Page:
Minister of Education Mailis Reps describes Tallinn city government's order that schools put a part of students on distance learning as problematic and disproportionate. Instead of sending children home, schools could use libraries and hotel conference rooms to disperse students, the minister suggests.
Reps told ERR that the traffic light Tallinn has set up for its educational institutions is problematic.
"Tallinn based its steps on what we knew in spring which is when these forecasts and plans were first drawn up. And sure enough, in spring and early summer our best guess was that a statistical spike suggests that COVID-19 is widespread in society. We are much wiser today and our ability to isolate these outbreaks is so much better that we are asked to adopt an outbreak-based approach and only really consider distance learning to be justified if cases directly concern parents – as happened in Ida-Viru County – or reach the school," Reps said.
She said that because Tallinn Airport is testing a lot of passengers, the statistical indicator could spike, while random sample surveys prove that COVID-19 is not spreading incidentally.
"It is still spreading through outbreaks and we have the capacity to find and isolate these outbreaks fairly quickly today," the minister said.
That is why Reps finds that distance learning is justified in the capital only if teachers believe it can improve the study process on the high school level, not because of the coronavirus situation.
"These measures come too soon today," Reps said regarding the Tallinn orders.
The minister added that she has been in contact with the city government in the past 24 hours and been given explanations by Deputy Mayor Vadim Belobrovtsev that has led her to believe the situation in Tallinn's schools is moving toward a calmer solution than what was declared on Wednesday.
"Yes, we need preventive measures – schools should consider possible scenarios. However, the city government has assured us that schools will not be required to send students home wholesale. We should be getting new reassuring messages in the next hours," the education minister said. "Tallinn's initial message from Wednesday that has already been diligently complied with by many schools, while others have decided to wait and see, requires mutual concretization. If the final message will be that schools should consider their situation calmly and then see, we will support it, while sending masses of children home today would be disproportionate."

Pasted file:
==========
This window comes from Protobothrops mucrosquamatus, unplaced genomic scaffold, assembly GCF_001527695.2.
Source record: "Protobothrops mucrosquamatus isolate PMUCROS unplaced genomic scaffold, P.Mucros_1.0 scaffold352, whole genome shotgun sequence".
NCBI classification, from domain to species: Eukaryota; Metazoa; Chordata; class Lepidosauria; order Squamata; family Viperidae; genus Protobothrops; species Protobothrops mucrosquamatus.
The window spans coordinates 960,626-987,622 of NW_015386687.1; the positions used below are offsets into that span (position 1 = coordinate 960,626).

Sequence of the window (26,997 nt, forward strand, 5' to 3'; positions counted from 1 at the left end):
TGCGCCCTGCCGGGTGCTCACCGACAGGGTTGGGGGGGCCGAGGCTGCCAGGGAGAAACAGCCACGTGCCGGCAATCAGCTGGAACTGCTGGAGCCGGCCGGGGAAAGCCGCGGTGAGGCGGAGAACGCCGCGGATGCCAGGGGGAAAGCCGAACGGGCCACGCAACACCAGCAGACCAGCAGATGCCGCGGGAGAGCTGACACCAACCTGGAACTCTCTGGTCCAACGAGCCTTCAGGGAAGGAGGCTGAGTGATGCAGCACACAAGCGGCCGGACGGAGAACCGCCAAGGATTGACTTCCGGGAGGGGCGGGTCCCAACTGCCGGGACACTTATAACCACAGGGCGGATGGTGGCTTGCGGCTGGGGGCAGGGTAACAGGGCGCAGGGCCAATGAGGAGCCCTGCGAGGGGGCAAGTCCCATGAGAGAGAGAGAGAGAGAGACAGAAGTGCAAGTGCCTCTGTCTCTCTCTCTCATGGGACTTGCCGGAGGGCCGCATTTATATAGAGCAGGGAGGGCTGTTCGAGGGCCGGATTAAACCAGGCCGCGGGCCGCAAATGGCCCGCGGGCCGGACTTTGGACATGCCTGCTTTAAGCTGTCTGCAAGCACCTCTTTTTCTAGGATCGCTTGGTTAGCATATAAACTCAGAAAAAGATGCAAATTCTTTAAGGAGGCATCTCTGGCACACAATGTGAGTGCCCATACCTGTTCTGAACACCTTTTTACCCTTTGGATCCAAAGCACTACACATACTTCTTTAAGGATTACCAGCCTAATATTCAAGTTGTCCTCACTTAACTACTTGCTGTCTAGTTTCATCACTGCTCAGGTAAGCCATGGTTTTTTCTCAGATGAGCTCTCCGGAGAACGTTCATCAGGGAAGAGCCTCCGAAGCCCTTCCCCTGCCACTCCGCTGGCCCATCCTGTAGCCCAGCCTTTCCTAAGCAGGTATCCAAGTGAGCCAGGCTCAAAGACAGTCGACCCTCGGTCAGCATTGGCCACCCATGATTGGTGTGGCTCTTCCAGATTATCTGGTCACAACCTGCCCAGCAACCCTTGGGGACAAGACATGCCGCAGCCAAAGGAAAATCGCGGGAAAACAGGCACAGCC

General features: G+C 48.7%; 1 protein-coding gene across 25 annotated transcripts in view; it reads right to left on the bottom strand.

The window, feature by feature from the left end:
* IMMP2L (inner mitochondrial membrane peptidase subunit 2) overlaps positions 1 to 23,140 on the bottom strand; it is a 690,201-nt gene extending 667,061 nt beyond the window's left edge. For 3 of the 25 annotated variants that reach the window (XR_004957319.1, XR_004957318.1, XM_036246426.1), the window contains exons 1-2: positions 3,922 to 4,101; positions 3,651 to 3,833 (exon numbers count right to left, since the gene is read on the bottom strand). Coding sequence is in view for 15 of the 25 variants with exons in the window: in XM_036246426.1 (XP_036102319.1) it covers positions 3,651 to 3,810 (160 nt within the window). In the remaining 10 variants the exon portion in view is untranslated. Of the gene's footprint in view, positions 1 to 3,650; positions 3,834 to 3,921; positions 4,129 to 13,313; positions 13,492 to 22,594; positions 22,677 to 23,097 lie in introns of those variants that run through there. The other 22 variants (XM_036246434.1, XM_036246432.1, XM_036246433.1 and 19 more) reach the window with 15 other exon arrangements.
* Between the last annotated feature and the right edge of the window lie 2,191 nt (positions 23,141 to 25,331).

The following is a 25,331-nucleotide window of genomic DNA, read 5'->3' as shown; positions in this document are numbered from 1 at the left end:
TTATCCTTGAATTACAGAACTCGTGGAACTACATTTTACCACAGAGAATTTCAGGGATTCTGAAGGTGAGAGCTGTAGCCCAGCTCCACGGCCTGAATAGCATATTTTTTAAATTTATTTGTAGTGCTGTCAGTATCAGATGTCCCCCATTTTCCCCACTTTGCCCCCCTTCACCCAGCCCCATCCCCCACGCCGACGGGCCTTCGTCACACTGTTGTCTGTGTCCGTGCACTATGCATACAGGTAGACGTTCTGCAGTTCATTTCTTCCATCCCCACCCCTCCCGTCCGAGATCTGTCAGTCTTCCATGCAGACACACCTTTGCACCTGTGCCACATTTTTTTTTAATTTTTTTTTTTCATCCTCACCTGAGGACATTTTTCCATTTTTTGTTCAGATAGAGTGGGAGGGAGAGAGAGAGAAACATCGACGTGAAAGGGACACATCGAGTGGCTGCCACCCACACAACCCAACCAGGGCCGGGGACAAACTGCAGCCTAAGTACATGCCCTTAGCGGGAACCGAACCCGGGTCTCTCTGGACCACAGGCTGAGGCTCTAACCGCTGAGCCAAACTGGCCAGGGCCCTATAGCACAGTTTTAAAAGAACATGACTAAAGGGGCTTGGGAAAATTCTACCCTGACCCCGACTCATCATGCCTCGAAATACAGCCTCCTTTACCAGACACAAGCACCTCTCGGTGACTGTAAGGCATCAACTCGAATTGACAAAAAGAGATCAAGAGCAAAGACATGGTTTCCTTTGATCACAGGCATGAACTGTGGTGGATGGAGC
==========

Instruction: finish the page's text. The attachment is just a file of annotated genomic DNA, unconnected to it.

New guidelines for schools
Reps said that the ministry will be sending schools adjusted guidelines for coronavirus measures. The main change will see the return of this spring's communication with local governments, meaning weekly exchanges that should make sure information regarding local plans reaches the ministry quickly and directly as opposed to via the media.
"It is clear that in Tallinn, people will also be phoning the ministry directly to ask for interpretations and explanations, so we should definitely coordinate things," Reps said.
The other recommendation concerns the requirement of scattering children.
Reps said that children can be dispersed in other ways besides sending them home. For example, libraries of local cultural centers can be used. Hotels have also offered their help in Tallinn as their conference halls are empty in the conditions of the coronavirus and could be booked for a modest price.
"We ask you to keep an eye open beyond the territory of the school," Reps told schools and local governments. "Perhaps there is a better alternative to leaving kids home wholesale."
The cost of renting additional premises would be shouldered by local governments as school operators. The government has allocated them €30 million for just such additional expenses and not all of it has been spent yet, with the funds to remain available until the year's end.
"We will discuss with local governments how to cover such extraordinary expenses in the education and social systems in next year's budget," Reps promised.
The third change is involving school nurses in decision-making processes to take some of the pressure off class teachers and avoid overreaction, which is what many parents have reported during the first weeks of school.
"We have received complaints of overreaction following a child coming in from the outside with a running nose," Reps said.
Editor: Marcus Turovski